Grave concern at St. Peter’s/Planned 11-story complex may trample cemetery land

Grave concern at St. Peter’s/Planned 11-story complex may trample cemetery land|Grave concern at St. Peter’s/Planned 11-story complex may trample cemetery land
A picture of part of a presentation before Community Board 10 about the project on Monday, January 7 shows the footprint of the proposal as of that time.

A major new development may be coming to a site west of Westchester Square, but not without some grave concern.

While the project, which is planned on land owned by St. Peter’s Episcopal Church in Westchester Square, will definitely go a long way to addressing the current housing shortage, the community is convinced that the site was formerly a 17th century gravesite.

The historic landmarked church’s development partner revealed its plans for an 11-story affordable building project to Community Board 10 at a recent Housing and Zoning Committee meeting.

Preliminary plans have the building rising in two phases on the church-owned parcel it plans to lease to the developer, Bluestone Organization, at 2450 Westchester Avenue.

The first phase is to include an 160,298 square feet building and another at 104,512 square feet.

The entire project will bring approximately 363 new apartments to the area.

Early plans show few on-site parking spots will be included in the project.

Jason Labate, St. Peter’s attorney, told the Bronx Times that the church is about to sign a 99-year lease that will raise the needed funds to complete deferred repairs on its historic church site and develop programing that meets the needs of parishioners and the larger community.

“Really, the expectation is (for the church) to support itself and its role in the community in the long term,” said Labate.

Labate said it was critical to the diocese that the church maintain ownership of the property and that it be a ground lease.

He cited the church’s presence in the community dating back to the 1600s as a reason, adding that the most-current church was built in the 19th century when the Episcopal congregation was more affluent and larger.

Aside from the scale of the ‘as of right’ project in an R-6 zone at the corner of Westchester Avenue and Herschell Street, CB 10 is still working with the Landmarks Preservation Commission to determine whether the site, located next to the historic church and churchyard, is landmarked like the rest of the property at 2500 Westchester Avenue, said Matt Cruz, CB 10 district manager.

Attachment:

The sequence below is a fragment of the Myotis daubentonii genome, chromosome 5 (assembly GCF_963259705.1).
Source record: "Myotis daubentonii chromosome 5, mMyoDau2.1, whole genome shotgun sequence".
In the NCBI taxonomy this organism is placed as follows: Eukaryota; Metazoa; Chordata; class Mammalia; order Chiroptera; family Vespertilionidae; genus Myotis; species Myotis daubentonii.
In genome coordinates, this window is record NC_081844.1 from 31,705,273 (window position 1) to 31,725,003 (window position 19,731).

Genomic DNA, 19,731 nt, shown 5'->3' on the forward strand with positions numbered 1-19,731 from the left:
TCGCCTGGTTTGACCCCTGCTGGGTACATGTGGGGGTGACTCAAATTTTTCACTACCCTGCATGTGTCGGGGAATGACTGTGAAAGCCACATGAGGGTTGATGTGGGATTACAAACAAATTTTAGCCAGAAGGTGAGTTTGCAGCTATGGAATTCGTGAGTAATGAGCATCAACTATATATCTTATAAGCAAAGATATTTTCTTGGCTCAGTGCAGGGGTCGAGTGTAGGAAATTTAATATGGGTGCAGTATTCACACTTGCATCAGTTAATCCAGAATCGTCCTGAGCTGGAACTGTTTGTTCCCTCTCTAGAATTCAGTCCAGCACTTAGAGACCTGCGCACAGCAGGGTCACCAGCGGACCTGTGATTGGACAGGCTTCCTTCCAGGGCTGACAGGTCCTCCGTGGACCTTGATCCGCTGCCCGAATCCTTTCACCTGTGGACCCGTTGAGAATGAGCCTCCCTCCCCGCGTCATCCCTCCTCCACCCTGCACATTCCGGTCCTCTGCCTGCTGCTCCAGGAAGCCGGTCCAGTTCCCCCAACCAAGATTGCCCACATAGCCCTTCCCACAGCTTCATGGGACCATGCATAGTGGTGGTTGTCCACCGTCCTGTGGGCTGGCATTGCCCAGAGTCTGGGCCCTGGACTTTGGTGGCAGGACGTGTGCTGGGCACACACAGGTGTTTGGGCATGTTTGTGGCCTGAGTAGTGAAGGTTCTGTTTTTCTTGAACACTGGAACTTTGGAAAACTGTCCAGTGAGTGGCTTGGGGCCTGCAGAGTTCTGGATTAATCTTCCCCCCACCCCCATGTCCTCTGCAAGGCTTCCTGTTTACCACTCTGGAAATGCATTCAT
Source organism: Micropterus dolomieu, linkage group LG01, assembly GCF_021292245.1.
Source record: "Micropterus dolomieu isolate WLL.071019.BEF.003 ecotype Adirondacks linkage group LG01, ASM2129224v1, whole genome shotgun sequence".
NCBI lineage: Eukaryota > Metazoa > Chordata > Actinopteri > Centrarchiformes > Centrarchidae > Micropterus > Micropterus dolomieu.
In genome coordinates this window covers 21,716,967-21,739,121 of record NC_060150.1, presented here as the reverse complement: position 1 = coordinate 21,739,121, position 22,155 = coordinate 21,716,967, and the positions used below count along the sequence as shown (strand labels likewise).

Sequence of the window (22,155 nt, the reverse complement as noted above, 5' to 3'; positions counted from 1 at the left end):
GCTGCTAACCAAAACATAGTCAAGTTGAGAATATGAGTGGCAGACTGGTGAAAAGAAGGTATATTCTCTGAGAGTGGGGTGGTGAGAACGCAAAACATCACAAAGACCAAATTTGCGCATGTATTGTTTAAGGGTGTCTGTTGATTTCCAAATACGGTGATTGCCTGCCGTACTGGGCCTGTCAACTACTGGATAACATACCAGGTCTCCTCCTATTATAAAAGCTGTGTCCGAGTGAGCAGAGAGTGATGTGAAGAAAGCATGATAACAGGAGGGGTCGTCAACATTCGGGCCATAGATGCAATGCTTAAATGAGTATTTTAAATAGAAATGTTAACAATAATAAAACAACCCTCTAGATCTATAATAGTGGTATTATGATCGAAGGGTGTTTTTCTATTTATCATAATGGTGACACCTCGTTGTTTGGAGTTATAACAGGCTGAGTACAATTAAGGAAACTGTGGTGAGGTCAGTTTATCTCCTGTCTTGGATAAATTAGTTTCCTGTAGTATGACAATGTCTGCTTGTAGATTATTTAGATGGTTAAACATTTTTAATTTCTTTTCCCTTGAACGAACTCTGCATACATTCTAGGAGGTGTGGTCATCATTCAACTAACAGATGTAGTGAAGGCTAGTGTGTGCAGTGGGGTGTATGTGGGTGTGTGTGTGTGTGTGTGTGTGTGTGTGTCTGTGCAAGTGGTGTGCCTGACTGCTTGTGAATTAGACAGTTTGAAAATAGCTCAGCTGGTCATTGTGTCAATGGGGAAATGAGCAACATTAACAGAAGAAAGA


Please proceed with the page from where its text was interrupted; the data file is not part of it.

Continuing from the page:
“Many believe that the (entire) property is landmarked,” said Cruz, adding that the board was concerned about the building size, which would be taller than any nearby structure.

The plans as presented at a Monday, January 7 CB 10 Housing and Zoning committee were preliminary, said Cruz.

The board asked the church to come back when plans are more settled and unconditional, he said.

Cruz said that the laws regarding landmarked properties would make it difficult to develop the land if it is landmarked.

The development is committed to a portion of the church property known as ‘Building Lot 6’.

“Only a portion of lot 6 is part of the designated landmark site of St. Peter’s Church, Chapel and Cemetery,” stated an LPC spokeswoman. “If the proposed development is on the designated landmark site, the Landmarks Preservation Commission will need to review it.”

Members of the East Bronx History Forum believe the building site is part of a centuries-old Quaker burial ground, said Tom Casey, a forum member.

Casey said that as far as is known, about 75 bodies were buried in a Quaker burial ground in that general location, dating back to 1672.

Quaker cemeteries in many cases don’t have headstones, he said.

Labate said that the church extensively researched and studied the proposed location, and determined that there aren’t any graves present at the proposed site.

He stressed St. Peter’s takes these matters seriously since it maintains its own historic churchyard.

Some CB 10 board members, like Bob Bieder, were supportive of the church’s plans, saying that the church does good work and needs funds to maintain its mission.

Others, like Andrew Chirico said that the scale of the project, parking concerns and the need to outreach to neighbors were all weighing on his mind.

Calls to the Bluestone Organization were not returned.

Reach Reporter Patrick Rocchio at (718) 260–4597. E-mail him at Follow him on Twitter @patrickfrocchio.
A rendering of the project with a view of the ground level, as presented to Community Board 10 on Monday, January 7.
Schneps Media / Patrick Rocchio

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